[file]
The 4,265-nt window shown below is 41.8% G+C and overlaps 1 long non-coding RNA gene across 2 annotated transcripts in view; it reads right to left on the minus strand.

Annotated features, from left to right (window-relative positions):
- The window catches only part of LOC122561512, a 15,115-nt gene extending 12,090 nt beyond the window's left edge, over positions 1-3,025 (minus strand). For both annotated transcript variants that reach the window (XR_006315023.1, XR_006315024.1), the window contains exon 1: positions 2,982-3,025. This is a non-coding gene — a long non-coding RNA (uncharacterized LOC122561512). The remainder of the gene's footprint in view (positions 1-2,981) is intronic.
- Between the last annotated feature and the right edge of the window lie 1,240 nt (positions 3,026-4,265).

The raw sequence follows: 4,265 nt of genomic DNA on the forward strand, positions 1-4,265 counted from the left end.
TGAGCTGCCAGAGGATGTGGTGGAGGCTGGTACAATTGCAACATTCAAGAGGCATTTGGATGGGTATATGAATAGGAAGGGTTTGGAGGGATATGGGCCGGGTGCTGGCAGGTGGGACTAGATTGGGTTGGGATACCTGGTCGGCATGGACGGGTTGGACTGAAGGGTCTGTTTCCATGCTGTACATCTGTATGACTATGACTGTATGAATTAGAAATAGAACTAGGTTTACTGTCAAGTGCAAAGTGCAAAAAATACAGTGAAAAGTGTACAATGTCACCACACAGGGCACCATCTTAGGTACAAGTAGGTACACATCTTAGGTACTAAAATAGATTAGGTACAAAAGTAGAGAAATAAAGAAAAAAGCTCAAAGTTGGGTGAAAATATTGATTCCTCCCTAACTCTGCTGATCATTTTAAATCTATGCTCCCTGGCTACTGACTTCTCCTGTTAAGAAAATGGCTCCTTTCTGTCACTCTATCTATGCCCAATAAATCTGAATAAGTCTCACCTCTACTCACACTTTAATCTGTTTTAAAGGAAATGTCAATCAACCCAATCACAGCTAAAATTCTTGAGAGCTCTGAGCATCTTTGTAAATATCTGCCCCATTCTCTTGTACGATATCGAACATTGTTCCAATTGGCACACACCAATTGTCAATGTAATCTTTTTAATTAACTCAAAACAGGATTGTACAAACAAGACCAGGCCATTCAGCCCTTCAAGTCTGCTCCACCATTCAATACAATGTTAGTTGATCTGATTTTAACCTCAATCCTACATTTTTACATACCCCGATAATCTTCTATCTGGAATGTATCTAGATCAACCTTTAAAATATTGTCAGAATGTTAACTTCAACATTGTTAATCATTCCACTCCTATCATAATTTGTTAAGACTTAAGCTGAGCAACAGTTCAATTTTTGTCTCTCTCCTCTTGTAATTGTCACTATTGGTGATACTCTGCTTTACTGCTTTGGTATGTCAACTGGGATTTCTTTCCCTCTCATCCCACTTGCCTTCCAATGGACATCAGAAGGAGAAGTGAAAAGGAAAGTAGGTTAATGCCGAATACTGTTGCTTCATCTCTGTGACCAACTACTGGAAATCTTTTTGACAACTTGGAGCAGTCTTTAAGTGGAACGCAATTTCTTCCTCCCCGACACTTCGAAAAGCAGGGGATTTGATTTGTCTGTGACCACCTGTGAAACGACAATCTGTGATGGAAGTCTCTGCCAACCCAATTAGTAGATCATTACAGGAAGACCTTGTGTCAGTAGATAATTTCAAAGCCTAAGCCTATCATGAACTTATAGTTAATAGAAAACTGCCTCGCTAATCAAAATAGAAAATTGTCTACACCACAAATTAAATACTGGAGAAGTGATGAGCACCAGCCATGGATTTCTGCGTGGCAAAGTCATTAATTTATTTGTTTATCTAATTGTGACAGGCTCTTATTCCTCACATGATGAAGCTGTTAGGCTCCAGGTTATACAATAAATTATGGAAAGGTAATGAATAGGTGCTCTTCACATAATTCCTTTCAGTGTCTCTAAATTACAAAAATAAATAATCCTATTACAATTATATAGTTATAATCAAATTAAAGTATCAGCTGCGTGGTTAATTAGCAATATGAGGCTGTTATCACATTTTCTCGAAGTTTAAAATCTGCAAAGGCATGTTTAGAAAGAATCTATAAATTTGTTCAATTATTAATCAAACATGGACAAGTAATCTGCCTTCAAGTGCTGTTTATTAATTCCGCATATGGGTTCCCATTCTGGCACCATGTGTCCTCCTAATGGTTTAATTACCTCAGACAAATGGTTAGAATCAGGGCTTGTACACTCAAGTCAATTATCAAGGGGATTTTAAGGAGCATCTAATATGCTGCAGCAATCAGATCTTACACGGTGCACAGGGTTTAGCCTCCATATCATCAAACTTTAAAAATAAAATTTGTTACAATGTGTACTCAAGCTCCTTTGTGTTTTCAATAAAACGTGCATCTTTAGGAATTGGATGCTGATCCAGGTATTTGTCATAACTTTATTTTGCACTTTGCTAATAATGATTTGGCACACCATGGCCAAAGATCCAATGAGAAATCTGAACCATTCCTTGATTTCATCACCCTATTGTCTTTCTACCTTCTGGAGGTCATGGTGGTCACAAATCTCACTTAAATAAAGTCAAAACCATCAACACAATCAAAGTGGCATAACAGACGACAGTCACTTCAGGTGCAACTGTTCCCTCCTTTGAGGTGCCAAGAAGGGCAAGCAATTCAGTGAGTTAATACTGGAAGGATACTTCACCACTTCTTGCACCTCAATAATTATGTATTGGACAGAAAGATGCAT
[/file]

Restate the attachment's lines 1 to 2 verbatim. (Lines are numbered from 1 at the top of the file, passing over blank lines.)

The 4,265-nt window shown below is 41.8% G+C and overlaps 1 long non-coding RNA gene across 2 annotated transcripts in view; it reads right to left on the minus strand.

Annotated features, from left to right (window-relative positions):